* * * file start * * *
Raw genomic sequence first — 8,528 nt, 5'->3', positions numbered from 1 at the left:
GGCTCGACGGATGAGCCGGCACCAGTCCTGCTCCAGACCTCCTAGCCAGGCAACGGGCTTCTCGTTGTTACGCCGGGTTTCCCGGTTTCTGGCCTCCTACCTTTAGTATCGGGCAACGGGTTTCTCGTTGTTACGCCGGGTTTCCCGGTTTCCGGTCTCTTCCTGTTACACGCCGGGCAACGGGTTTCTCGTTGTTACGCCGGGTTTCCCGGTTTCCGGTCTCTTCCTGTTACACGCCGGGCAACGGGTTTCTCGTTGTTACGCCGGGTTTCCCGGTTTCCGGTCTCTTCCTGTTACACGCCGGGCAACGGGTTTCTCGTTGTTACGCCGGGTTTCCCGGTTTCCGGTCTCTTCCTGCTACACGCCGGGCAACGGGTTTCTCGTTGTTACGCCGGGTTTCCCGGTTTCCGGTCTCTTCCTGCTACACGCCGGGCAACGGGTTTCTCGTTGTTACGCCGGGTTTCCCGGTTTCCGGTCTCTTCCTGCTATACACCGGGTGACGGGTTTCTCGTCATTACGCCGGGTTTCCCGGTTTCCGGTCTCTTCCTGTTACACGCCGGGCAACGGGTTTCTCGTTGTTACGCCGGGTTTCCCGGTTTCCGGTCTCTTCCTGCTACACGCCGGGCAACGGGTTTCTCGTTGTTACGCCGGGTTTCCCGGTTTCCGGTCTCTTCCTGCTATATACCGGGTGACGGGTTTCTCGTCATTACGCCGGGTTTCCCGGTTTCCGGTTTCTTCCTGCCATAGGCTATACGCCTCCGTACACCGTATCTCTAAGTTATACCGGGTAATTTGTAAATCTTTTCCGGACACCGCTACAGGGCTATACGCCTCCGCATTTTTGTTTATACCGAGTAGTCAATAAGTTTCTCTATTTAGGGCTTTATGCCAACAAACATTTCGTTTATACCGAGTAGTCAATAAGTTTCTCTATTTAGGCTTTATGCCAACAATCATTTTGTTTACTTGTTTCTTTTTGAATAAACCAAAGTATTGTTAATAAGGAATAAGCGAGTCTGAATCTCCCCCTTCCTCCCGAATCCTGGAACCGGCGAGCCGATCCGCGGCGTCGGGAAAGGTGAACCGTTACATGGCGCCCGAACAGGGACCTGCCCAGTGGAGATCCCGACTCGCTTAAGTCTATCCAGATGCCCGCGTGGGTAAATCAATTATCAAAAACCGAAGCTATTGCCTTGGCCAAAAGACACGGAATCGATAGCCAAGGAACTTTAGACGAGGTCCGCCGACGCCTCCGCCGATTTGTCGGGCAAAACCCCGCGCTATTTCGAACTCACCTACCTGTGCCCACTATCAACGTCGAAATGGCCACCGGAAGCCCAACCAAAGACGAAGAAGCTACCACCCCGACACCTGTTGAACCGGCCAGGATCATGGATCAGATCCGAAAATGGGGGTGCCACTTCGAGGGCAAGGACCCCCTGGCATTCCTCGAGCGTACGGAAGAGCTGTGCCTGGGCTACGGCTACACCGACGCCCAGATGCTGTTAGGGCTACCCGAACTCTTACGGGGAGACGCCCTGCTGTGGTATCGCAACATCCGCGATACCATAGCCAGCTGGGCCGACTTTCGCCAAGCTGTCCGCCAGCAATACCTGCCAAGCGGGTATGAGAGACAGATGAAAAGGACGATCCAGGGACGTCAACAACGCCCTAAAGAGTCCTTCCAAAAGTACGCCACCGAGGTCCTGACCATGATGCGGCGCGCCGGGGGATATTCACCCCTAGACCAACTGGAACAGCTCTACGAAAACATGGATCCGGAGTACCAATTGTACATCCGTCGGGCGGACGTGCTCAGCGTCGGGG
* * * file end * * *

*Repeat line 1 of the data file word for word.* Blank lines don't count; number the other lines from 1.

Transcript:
Raw genomic sequence first — 8,528 nt, 5'->3', positions numbered from 1 at the left: